Volatiles Derived from Plants Offer Solution against Antifungal Drug Resist
Despite advances in preventive, diagnostic, and therapeutic interventions, invasive fungal infections cause significant morbidity and mortality in immunocompromised patients. The burden of antifungal resistance in such high-risk patients is becoming a major concern.
Now, in an attempt to combat this, researchers at the VIB-KU Leuven Center for Microbiology in Belgium have developed a novel screening method for identifying antimicrobial properties in certain plant-derived volatile substances.
The research project, led by prof. Patrick Van Dijck, is rooted in the growing problem of antifungal drug resistance. Candida cells, for example, are quickly becoming tolerant to fluconazole, the most-used antifungal drug. Next to exploring experimental new techniques, scientists also seek to repurpose existing substances. Plant essential oils (EOs), metabolites obtained by steam distillation or cold citrus peel pressing, may offer interesting opportunities: they are made up of compounds that help protect the plant against microbial or herbivore attacks.
The team collected 175 different essential oils onstituting a collection of over one thousand different small molecules. The aim was to identify biologically active compounds present in these complex mixtures. They therefore developed a new class of assay that allowed to identify new volatile substances with antifungal activities over a distance.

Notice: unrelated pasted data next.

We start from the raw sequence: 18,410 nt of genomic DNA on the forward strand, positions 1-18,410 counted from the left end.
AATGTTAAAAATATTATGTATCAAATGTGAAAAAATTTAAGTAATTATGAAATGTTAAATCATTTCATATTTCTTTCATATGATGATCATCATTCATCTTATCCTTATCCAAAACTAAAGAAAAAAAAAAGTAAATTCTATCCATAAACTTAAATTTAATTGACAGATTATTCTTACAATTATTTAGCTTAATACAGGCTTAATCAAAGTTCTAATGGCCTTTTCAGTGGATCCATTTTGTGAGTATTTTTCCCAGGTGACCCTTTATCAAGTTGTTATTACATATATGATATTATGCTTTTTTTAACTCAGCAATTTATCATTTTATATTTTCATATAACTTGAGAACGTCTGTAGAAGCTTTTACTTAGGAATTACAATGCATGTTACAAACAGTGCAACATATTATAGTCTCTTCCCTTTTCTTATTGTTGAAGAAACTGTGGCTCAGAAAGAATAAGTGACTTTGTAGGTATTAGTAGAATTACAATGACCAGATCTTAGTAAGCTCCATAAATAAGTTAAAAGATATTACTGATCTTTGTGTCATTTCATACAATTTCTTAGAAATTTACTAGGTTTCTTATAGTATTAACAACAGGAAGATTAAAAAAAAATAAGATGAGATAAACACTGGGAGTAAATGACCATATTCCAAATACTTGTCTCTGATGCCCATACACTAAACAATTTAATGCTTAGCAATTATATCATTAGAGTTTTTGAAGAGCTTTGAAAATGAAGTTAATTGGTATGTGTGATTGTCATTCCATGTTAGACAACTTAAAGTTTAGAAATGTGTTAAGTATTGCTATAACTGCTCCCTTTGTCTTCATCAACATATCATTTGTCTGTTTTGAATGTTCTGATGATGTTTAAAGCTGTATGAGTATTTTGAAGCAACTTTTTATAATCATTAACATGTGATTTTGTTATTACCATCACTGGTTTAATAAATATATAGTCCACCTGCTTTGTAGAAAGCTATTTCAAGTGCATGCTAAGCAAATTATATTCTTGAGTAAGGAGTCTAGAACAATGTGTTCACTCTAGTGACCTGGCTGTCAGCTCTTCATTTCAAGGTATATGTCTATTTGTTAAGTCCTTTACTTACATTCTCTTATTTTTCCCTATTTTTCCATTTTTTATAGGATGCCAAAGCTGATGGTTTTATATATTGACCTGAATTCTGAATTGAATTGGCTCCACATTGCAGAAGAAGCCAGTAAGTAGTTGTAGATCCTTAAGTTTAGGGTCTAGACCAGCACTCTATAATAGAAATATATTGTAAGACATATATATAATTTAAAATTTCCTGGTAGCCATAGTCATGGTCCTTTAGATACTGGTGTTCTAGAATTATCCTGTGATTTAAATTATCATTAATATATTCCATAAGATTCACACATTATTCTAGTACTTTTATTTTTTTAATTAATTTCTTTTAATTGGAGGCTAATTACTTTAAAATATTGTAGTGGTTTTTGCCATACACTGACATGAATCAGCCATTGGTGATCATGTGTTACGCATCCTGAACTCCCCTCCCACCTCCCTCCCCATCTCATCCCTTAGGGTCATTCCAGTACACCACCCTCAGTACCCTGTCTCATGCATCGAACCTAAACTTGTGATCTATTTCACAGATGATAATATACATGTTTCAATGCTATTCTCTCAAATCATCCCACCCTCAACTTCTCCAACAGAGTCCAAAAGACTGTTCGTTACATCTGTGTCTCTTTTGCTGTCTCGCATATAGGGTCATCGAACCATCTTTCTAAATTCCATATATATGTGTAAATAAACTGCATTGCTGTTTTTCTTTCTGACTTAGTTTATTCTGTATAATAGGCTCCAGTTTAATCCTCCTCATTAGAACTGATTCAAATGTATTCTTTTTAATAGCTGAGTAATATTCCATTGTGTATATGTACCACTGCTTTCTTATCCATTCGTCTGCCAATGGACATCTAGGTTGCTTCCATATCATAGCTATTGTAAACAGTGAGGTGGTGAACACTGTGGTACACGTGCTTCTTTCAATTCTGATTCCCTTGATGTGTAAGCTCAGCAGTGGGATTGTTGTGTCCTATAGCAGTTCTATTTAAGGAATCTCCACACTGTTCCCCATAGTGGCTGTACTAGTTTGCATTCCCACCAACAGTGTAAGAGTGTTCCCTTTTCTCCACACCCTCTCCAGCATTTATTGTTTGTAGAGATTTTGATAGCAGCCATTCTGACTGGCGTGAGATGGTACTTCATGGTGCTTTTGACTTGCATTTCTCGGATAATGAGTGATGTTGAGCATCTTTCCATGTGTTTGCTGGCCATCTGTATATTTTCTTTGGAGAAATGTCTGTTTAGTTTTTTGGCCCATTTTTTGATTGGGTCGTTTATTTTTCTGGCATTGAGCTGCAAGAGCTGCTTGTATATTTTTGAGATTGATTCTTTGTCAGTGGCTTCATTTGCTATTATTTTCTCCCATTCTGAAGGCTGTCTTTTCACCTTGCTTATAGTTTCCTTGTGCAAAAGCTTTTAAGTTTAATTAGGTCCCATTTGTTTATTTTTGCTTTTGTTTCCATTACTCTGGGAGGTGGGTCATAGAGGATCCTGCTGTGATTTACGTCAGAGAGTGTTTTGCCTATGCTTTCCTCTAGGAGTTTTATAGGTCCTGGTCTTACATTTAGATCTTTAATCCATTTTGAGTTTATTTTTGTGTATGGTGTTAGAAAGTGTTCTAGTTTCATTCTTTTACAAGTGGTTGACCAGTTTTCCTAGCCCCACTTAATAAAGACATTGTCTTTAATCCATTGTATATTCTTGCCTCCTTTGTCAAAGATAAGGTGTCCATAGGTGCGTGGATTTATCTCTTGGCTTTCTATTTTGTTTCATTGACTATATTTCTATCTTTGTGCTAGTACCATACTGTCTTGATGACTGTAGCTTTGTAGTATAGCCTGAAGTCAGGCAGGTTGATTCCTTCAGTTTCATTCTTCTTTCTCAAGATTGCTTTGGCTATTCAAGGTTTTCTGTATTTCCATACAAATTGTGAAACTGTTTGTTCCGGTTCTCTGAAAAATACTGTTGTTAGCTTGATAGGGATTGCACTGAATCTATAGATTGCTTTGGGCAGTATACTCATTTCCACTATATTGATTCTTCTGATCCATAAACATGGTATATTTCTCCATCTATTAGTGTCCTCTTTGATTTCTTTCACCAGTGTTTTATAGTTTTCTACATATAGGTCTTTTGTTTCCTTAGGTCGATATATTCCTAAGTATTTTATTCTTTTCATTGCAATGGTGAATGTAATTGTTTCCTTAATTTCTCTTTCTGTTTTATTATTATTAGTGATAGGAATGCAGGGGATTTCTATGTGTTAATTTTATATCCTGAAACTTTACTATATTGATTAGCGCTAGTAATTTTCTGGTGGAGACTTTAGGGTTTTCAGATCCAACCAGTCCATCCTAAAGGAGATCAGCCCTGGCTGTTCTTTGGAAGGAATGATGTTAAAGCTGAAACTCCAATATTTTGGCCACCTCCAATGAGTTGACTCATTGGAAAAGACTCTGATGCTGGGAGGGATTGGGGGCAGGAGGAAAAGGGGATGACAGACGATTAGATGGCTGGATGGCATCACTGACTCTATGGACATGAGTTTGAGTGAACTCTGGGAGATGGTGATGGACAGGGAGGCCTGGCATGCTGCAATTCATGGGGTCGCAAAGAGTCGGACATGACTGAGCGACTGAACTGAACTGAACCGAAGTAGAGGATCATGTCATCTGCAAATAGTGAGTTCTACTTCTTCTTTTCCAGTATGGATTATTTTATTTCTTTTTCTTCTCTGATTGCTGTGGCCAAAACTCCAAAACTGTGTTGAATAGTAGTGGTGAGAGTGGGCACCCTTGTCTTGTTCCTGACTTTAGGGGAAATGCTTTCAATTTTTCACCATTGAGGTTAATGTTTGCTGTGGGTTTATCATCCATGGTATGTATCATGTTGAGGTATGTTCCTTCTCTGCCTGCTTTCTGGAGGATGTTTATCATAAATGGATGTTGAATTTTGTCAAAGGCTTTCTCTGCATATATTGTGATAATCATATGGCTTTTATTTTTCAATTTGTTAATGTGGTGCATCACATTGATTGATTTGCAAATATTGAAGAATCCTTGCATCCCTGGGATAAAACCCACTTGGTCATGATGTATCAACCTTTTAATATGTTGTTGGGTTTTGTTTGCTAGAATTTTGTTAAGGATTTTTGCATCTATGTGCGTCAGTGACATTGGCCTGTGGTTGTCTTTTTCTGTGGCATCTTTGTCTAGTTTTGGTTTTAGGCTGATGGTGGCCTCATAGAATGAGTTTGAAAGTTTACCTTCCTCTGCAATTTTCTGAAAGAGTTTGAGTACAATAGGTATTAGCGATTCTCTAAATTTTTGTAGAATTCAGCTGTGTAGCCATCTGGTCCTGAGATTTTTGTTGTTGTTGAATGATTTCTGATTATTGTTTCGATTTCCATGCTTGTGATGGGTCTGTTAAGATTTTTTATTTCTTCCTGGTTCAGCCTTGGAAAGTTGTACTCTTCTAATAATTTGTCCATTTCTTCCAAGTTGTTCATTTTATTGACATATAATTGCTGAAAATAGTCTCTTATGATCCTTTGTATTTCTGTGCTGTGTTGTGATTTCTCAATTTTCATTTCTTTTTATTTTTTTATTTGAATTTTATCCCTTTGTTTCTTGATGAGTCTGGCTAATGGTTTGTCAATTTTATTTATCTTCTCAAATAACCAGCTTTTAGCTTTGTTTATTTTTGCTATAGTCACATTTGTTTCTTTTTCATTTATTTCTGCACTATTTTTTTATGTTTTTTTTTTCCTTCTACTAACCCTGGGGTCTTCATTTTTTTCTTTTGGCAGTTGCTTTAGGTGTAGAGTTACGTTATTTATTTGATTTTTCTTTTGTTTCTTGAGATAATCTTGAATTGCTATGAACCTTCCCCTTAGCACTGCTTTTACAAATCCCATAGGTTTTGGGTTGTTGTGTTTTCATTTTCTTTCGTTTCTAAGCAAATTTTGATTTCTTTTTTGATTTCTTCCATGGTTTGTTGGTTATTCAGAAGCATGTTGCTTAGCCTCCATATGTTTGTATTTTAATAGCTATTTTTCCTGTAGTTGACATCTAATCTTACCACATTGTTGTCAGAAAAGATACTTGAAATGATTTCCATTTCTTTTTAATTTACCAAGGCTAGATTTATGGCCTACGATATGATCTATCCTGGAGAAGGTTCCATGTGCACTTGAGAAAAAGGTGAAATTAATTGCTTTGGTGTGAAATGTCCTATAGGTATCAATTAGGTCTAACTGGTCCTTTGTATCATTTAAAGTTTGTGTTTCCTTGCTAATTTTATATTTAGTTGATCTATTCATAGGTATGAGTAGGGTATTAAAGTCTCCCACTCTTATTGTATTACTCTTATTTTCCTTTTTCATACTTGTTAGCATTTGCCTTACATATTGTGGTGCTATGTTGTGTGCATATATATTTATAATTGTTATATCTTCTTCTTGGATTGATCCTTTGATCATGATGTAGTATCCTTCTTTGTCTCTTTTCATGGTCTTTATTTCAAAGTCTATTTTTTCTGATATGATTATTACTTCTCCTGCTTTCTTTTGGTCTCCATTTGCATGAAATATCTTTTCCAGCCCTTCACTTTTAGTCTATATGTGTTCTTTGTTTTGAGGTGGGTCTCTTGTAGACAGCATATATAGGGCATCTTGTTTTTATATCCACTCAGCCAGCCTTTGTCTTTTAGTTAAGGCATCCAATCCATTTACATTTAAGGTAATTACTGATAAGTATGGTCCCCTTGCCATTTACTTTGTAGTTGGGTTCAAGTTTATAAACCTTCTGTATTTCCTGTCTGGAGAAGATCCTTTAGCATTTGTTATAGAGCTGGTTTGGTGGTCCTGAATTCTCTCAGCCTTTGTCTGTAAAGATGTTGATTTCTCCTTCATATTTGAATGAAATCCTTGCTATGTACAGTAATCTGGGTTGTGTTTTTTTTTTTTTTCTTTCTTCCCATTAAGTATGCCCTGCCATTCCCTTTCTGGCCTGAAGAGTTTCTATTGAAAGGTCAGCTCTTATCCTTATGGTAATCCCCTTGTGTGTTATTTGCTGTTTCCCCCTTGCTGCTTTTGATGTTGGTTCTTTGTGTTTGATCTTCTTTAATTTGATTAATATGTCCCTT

Prof. Patrick Van Dijck (VIB-KU Leuven): “We screened our whole collection of EOs for vapor-phase mediated antifungal activity against two human fungal pathogens, Candida albicans and Candida glabrata. Interestingly, we found that approximately half of the EOs and their compounds had vapour-phase-mediated activity against bothCandida species. Surprisingly, C. glabrata, the most drug-resistant species of the two was on average even more susceptible. In contrast, none of the currently used antifungals showed any vapour-phase-mediated activity.”
Co-author Adam Feyaerts (VIB-KU Leuven): “Our findings are for instance a starting point for the development of molecules that could also be used in vaporizers. After all, volatiles can access otherwise hard to reach areas. Think of possibilities such as maintaining hygiene in hospitals or treat patients with lung infections. There are agricultural options too, such as preventing post-harvest contamination or protecting crops against pests.”